There are so many more “deeds of darkness” that could go on our tree. It looked ugly with just one. It looks even uglier when it’s covered with darkness. That’s what God thinks too. “Woe to those who call evil good and good evil, who put darkness for light and light for darkness... Then they will look toward the earth and see only distress and darkness and fearful gloom, and they will be thrust into utter darkness.” (Isaiah 5:20; 8:22 NIV). The deeds of darkness aren’t just ugly on us. They are ugly because they separate us from God for all eternity.

What do we do with our Christmas trees to chase away the darkness? We put lights on them. Once the lights are on the tree, we plug them in and wow! Light! The light fills the room, or if we have put lights on a tree in our yard, it pushes away the darkness. It’s beautiful! I love to sit in a dark room when the Christmas tree is lit. There is something comforting about Christmas lights, something peaceful, something that makes us happy.

The apostle Paul said, “put off the deeds of darkness and put on the armor of light.” How can we get rid of the deeds of darkness that cover us like ugly decorations on a tree? We need to put on the armor of light—turn on the lights. Paul explains what that armor is in the last verse: “Clothe yourselves with the Lord Jesus Christ” (Romans 13:14 NIV). Jesus promised, “I am the light of the world. Whoever follows me will never walk in darkness, but will have the light of life” (John 8:12 NIV). Jesus is the Light of the World. His life shone with perfection. Every deed of darkness had to flee from him. Jesus said, “Your sins are forgiven” (Matthew 9:2 NIV) and sins have to flee. Jesus said, “Get up, take your mat and go home” (Matthew 9:6 NIV). Whatever crippled that man’s legs had to flee and he could walk! Jesus told a man born blind, “Go, wash in the Pool of Siloam” (John 9:7 NIV). The man’s blindness had to flee—he could see again! Jesus shouted to a corpse dead for four days, “Lazarus, come out!” (John 11:43 NIV). Death itself had to flee before the Light of the World—no deeds of darkness can stand in his presence.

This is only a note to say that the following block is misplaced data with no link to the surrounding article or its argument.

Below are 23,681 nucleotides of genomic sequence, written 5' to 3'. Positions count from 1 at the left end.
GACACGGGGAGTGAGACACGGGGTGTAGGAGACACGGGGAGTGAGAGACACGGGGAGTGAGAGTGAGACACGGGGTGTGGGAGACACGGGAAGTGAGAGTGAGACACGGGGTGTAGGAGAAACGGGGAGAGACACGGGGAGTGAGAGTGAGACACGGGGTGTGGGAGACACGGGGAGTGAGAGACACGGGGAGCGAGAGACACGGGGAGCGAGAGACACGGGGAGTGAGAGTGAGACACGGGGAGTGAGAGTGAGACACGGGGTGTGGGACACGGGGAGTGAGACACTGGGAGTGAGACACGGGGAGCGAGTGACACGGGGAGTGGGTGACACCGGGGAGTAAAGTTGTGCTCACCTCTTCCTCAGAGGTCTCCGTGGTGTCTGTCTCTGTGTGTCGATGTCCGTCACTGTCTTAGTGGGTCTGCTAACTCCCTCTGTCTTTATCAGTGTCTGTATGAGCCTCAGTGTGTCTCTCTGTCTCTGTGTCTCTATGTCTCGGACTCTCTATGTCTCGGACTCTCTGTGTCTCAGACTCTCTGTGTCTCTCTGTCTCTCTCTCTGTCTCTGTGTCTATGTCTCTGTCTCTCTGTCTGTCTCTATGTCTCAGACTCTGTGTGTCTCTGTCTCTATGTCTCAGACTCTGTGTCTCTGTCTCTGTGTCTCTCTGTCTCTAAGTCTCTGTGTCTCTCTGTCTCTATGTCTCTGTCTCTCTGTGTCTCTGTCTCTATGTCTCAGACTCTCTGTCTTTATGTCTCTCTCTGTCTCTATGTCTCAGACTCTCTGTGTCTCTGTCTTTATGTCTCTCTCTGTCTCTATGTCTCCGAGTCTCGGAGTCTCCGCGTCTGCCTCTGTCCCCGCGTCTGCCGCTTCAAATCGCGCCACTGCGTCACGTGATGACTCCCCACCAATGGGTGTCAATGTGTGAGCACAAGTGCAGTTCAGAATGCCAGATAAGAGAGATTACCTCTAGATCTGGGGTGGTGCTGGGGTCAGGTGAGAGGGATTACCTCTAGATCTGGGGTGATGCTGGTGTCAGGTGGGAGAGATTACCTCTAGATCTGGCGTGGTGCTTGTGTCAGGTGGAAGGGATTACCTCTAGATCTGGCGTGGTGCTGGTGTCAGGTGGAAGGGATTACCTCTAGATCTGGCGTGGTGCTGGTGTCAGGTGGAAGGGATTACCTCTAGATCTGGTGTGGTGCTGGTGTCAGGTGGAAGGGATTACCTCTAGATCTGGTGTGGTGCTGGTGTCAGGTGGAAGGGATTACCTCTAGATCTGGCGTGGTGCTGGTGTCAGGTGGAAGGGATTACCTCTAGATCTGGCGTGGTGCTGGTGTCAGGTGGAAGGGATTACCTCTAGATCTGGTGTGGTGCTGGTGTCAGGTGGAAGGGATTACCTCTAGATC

That’s all great, but what about the deeds of darkness that cover us? What about the sin, the hurt, the illness, the guilt, the shame? Jesus took all of that on himself. Our deeds of darkness covered him. Jesus experienced the pain, the agony, the torture of hell itself. That day on Calvary, the Light of the World went out. Jesus died. End of story.

No! Not the end of the story, but the beginning. On Easter morning, the Light of the World rose. He conquered death! The deeds of darkness can’t cover us any more. We can clothe ourselves with the Lord Jesus Christ because he is the armor of light. His forgiveness and love cover us and shine brightly to drive away the darkness of sin and death. Look what happens to our deeds of darkness. They can’t darken the tree. They can’t block out the light.

Once the lights are on the tree, what’s the only way to darken it? Turn off the lights. We don’t want to turn off the Light of the World in our lives. Jesus wants to surround us with his brilliant light, and we need that armor. Then we can really start to shine. We can practice self-control with the food we eat and the things we drink, and controlling the places we allow our eyes to look. With the armor of light illuminating our lives dissension has to flee. We can “agree with one another in what you say and that there be no divisions among you, but that you be perfectly united in mind and thought” (1 Corinthians 1:10 NIV). Jealousy can’t exist in that light. As the armor of light shines on the gifts and abilities others have, we can celebrate and thank God for the unique gifts he has given us. The armor of light drives away anger and frustration, replacing it with love that “covers over a multitude of sins” (1 Peter 4:8 NIV).

Are we ready for Christmas? We’re getting there—putting up our trees, decorating and lighting them, getting gifts prepared. We’re getting ready. Are we ready for Jesus’ return? We are ready. As we repent and put off the deeds of darkness, we are ready. We have put on the armor of light and clothed ourselves with the Lord Jesus Christ. We’re ready. We drive away the darkness with Jesus’ light and strength. When he returns, he will take us to live in eternal light and glory—his light. His perfect light. Amen.